A Pre-Holiday Drift?

Based on historical trading for the session before Memorial Day, stocks might be in for a taste of the summer doldrums on Friday

By Paul Cherney

The Memorial Day weekend is the unofficial start of summer for Wall Street. Here are some historical performance statistics about the Friday before the Memorial Day weekend. These stats are based on S&P 500 price data from 1972 to 2002 (31 years).

We might be in for a taste of the summer doldrums on Friday. The average change in price as of the close for the S&P 500 for all the Fridays in the data sample was a small gain of 0.19%.

About 71% of the time, the change for the day (up or down) has been less than 1%.

The study showed that 64.5% of the time, the S&P 500 lost ground as of the close on the Friday before Memorial day weekend.

Something that might not be readily obvious: if the average performance was a gain of 0.19%, but the index actually lost ground 64.5% of the time, then this means that there are occasions that can can see outsized gains. Of the 9 times that prices moved more than 1% from the close of the previous session, 7 of them were gainers:

• 1981, +1.10%

• 1986, +1.41%

• 1987, +2.46%

• 1988, +3.45%

• 1990, +1.71%

• 1991 +1.18%

• 2000, +3.22%

High end-of-day Put/Call ratios again on Thursday should keep a floor under prices on Friday.

The VIX (market volatility index) is probably going to have stay below its 10-day exponential moving average to confirm any rise in prices on Friday. Near Thursday's close, the VIX's 10-day exponential moving average was 22.55.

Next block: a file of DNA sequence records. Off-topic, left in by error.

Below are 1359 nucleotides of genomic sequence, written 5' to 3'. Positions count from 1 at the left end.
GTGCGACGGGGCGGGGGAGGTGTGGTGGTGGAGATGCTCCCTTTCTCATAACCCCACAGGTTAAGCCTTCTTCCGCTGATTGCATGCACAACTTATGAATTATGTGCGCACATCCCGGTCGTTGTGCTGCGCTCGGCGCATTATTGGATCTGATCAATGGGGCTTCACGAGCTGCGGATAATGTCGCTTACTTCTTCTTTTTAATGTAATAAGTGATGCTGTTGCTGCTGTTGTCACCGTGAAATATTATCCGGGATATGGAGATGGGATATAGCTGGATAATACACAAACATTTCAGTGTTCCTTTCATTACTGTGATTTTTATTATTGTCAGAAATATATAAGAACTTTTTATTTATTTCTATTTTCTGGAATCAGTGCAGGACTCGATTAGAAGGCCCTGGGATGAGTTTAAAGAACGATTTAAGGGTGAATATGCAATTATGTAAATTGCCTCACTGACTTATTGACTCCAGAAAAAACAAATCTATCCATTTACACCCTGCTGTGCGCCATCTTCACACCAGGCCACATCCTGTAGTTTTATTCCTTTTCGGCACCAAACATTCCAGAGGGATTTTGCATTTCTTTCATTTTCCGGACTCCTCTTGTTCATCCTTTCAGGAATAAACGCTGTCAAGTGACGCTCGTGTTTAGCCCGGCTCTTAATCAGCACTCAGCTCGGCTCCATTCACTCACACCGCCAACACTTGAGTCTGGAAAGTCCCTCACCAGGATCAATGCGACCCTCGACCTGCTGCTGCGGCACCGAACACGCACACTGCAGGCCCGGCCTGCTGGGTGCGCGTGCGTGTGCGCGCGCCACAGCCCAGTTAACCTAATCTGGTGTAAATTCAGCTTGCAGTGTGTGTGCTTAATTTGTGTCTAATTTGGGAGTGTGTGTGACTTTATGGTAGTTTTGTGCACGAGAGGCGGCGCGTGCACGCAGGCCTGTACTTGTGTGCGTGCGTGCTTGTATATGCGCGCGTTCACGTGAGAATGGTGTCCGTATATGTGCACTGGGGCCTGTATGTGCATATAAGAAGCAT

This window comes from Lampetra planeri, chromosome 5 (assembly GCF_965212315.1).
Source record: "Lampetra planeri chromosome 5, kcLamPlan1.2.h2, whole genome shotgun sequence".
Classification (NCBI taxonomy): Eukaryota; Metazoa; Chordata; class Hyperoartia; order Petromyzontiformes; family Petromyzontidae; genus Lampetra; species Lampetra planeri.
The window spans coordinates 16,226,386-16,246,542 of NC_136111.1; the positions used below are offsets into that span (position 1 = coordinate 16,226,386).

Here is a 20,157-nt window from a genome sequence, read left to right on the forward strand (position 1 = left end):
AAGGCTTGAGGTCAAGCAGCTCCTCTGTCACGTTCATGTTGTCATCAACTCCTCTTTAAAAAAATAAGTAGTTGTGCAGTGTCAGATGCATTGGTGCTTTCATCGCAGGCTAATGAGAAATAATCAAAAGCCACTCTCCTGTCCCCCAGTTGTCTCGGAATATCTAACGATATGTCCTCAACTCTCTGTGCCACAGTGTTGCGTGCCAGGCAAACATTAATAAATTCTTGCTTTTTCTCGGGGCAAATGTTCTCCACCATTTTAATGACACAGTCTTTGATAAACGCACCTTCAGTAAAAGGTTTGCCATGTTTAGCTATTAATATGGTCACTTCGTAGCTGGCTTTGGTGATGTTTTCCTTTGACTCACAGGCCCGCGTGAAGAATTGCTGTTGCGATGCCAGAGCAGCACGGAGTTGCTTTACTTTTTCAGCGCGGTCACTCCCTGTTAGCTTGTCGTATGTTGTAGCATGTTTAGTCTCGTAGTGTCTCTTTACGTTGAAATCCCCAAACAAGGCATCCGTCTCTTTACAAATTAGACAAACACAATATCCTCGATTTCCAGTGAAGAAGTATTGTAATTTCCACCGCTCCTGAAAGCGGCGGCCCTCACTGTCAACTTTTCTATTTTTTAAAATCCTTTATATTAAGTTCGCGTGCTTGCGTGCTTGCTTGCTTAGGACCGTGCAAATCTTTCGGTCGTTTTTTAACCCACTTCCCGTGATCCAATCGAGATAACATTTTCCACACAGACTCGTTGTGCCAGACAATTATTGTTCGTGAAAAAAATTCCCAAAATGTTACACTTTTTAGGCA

Historical odds still favor that the S&P 500 should post a close of 911 or lower. Longer-term indicators based on weekly bars are in configurations which usually do not see appreciable upside, so in the longer-term (more than the next trading day), sideways markets might unfold and the bottom edge of the sideways price band might not have been discovered yet.

The S&P 500 has a layer of support at 925-912. The end-of-day charts clearly show substantial support at 910-862.

The S&P 500 has resistance at 935-948, with a focus of 938-945.

The Nasdaq has a band of resistance at 1489-1519.00; inside this band, smaller pockets of resistance are 1499-1507.96 and 1507-1519.00, which makes the 1507-1508 area a focus of resistance. Next well-organized resistance is 1534-1551 but technically, the resistance above 1519 starts at 1526 and higher.

Nasdaq support is 1478-1451, with thick support at 1471-1461.

Cherney is chief market analyst for Standard & Poor's

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